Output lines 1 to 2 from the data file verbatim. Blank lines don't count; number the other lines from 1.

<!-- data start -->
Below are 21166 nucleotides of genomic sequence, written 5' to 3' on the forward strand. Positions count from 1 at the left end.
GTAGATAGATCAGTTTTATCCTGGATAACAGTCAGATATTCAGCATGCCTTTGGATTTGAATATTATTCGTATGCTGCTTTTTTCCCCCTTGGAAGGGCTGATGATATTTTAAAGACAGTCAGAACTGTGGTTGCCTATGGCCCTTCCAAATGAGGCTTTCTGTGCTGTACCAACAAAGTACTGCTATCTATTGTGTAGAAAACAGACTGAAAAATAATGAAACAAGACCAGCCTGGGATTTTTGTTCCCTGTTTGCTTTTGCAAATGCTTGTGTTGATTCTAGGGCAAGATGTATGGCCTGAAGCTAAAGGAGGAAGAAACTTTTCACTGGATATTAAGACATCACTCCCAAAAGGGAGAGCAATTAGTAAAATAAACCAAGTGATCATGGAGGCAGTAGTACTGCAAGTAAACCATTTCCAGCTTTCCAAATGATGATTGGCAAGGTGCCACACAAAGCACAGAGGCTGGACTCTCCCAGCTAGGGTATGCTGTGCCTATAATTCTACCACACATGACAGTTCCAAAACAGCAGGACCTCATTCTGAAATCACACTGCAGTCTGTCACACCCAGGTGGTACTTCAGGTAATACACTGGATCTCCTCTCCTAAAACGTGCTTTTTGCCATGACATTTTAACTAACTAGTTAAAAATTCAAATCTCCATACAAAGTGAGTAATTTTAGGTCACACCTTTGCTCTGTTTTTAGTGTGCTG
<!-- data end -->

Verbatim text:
Below are 21166 nucleotides of genomic sequence, written 5' to 3' on the forward strand. Positions count from 1 at the left end.
GTAGATAGATCAGTTTTATCCTGGATAACAGTCAGATATTCAGCATGCCTTTGGATTTGAATATTATTCGTATGCTGCTTTTTTCCCCCTTGGAAGGGCTGATGATATTTTAAAGACAGTCAGAACTGTGGTTGCCTATGGCCCTTCCAAATGAGGCTTTCTGTGCTGTACCAACAAAGTACTGCTATCTATTGTGTAGAAAACAGACTGAAAAATAATGAAACAAGACCAGCCTGGGATTTTTGTTCCCTGTTTGCTTTTGCAAATGCTTGTGTTGATTCTAGGGCAAGATGTATGGCCTGAAGCTAAAGGAGGAAGAAACTTTTCACTGGATATTAAGACATCACTCCCAAAAGGGAGAGCAATTAGTAAAATAAACCAAGTGATCATGGAGGCAGTAGTACTGCAAGTAAACCATTTCCAGCTTTCCAAATGATGATTGGCAAGGTGCCACACAAAGCACAGAGGCTGGACTCTCCCAGCTAGGGTATGCTGTGCCTATAATTCTACCACACATGACAGTTCCAAAACAGCAGGACCTCATTCTGAAATCACACTGCAGTCTGTCACACCCAGGTGGTACTTCAGGTAATACACTGGATCTCCTCTCCTAAAACGTGCTTTTTGCCATGACATTTTAACTAACTAGTTAAAAATTCAAATCTCCATACAAAGTGAGTAATTTTAGGTCACACCTTTGCTCTGTTTTTAGTGTGCTG